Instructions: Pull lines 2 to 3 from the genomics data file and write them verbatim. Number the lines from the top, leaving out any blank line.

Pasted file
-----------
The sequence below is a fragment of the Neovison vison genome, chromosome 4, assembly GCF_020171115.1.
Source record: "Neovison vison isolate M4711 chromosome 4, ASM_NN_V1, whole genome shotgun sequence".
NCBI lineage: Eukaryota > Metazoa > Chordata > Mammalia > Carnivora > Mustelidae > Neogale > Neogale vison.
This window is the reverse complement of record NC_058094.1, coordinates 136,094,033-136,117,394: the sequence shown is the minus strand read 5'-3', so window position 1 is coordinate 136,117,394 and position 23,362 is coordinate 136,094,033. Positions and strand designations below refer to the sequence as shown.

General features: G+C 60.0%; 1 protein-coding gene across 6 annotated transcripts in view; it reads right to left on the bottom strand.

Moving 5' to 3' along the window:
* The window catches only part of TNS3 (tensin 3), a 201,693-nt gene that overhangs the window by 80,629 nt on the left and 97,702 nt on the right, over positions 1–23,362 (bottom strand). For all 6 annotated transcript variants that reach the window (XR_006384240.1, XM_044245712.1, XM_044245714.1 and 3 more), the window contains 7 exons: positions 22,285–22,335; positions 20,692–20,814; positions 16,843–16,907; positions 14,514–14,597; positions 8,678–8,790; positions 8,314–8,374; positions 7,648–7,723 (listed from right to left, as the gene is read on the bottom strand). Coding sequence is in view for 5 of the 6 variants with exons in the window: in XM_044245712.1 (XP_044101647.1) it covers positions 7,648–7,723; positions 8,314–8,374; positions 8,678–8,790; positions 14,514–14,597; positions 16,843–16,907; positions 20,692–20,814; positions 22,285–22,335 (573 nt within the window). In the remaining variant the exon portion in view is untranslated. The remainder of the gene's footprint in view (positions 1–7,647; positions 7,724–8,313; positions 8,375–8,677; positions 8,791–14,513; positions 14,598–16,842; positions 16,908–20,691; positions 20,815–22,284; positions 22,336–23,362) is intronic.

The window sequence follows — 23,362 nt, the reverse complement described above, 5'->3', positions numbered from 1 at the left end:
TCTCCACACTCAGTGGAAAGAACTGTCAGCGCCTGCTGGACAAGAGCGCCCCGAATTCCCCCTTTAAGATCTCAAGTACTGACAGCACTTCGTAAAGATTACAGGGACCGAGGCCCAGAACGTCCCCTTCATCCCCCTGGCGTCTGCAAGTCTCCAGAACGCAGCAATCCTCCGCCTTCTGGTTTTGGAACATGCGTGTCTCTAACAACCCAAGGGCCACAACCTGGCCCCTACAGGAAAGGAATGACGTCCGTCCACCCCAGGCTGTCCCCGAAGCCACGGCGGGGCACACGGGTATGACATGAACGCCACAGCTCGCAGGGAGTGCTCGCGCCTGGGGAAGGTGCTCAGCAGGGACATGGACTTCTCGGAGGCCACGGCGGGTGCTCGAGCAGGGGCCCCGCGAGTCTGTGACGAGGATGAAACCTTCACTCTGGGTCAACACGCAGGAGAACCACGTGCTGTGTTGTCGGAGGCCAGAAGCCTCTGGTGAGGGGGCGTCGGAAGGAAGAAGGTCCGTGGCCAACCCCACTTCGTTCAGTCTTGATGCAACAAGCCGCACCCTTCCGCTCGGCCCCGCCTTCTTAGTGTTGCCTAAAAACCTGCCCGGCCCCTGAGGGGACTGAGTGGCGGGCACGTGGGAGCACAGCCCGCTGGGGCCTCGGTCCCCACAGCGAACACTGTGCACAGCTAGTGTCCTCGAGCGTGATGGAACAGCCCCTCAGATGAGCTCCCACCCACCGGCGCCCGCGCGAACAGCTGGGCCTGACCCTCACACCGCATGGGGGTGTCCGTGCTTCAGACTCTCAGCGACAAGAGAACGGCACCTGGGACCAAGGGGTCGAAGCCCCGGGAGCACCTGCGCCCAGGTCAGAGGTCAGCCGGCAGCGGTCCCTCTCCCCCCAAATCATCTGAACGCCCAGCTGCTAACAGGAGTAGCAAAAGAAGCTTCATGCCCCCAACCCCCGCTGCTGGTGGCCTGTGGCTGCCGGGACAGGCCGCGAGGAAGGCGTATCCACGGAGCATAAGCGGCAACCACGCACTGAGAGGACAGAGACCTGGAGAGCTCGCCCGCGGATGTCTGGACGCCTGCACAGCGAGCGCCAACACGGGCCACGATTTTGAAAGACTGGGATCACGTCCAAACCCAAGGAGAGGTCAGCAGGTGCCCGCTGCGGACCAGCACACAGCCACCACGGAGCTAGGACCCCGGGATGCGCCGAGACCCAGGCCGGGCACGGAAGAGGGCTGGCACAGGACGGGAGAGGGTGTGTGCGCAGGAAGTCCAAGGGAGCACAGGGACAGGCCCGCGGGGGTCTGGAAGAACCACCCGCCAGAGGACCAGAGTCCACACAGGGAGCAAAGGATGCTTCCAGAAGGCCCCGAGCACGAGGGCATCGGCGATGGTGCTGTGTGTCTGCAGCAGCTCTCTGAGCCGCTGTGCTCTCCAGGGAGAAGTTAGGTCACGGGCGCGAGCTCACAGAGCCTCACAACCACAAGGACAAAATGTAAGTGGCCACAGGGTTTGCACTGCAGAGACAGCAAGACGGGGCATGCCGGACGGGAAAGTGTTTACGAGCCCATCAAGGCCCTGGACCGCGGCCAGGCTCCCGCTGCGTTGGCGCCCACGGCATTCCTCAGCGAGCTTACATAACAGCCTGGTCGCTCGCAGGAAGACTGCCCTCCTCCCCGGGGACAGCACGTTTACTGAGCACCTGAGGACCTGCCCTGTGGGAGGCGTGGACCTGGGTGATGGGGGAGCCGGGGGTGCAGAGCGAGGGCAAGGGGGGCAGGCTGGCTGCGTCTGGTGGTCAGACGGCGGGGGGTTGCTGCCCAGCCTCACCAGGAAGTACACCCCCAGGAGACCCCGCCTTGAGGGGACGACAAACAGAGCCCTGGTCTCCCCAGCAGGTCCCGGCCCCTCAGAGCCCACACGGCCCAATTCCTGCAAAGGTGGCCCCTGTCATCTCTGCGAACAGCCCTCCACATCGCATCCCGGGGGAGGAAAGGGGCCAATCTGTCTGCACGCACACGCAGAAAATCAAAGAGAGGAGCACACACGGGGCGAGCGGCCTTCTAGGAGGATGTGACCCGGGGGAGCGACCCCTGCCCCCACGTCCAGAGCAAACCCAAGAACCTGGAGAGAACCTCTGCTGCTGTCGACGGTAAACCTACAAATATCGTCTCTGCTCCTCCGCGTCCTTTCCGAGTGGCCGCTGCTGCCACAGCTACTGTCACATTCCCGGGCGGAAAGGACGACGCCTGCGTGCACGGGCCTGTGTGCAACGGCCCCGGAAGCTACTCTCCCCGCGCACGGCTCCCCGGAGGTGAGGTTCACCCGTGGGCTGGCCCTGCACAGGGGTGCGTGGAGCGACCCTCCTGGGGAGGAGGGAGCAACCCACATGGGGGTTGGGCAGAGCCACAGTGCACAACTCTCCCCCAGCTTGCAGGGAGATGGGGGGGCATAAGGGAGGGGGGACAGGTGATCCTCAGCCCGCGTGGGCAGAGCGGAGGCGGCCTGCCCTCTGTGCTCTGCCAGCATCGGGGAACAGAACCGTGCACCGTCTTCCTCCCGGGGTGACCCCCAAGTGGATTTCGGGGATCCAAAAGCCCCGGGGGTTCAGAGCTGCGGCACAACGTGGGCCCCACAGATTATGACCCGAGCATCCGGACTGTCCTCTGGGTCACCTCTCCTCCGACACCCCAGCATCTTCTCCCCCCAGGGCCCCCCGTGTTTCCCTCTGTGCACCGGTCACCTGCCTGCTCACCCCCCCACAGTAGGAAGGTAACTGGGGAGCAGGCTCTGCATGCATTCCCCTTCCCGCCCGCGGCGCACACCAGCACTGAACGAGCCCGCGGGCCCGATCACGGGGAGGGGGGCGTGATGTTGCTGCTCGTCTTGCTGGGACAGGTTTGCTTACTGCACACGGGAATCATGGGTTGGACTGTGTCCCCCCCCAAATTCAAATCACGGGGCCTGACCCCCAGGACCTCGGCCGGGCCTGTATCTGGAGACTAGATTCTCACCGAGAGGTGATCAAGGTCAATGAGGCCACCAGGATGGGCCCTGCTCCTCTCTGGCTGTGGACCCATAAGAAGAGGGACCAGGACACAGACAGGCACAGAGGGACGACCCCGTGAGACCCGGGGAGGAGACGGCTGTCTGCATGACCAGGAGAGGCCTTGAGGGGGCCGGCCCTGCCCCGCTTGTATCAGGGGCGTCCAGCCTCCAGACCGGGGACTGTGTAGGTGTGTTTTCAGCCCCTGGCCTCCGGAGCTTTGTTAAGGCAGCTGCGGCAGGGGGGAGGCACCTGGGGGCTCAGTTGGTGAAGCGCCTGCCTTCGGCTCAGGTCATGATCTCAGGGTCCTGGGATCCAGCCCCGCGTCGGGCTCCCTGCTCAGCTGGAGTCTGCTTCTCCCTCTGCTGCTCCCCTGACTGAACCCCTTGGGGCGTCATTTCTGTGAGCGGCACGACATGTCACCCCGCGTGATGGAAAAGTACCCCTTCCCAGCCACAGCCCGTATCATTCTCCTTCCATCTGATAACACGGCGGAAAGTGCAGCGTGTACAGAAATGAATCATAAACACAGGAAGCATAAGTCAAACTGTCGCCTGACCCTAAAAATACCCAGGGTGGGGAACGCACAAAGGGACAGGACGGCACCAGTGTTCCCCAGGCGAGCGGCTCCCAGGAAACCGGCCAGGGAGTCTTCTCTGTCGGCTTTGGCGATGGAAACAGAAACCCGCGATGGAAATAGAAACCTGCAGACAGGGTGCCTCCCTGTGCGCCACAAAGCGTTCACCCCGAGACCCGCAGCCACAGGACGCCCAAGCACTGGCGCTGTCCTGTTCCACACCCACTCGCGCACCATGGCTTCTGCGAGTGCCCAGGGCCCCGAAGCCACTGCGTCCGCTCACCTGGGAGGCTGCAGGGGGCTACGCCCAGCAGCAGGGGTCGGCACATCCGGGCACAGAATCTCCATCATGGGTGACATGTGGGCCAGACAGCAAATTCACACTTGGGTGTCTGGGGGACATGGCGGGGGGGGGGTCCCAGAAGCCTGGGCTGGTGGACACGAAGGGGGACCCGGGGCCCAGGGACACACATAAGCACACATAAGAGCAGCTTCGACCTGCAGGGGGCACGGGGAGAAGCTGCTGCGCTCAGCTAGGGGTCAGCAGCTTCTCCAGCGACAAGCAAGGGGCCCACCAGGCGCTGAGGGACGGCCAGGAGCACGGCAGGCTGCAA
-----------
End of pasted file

Source record: "Neovison vison isolate M4711 chromosome 4, ASM_NN_V1, whole genome shotgun sequence".
NCBI lineage: Eukaryota > Metazoa > Chordata > Mammalia > Carnivora > Mustelidae > Neogale > Neogale vison.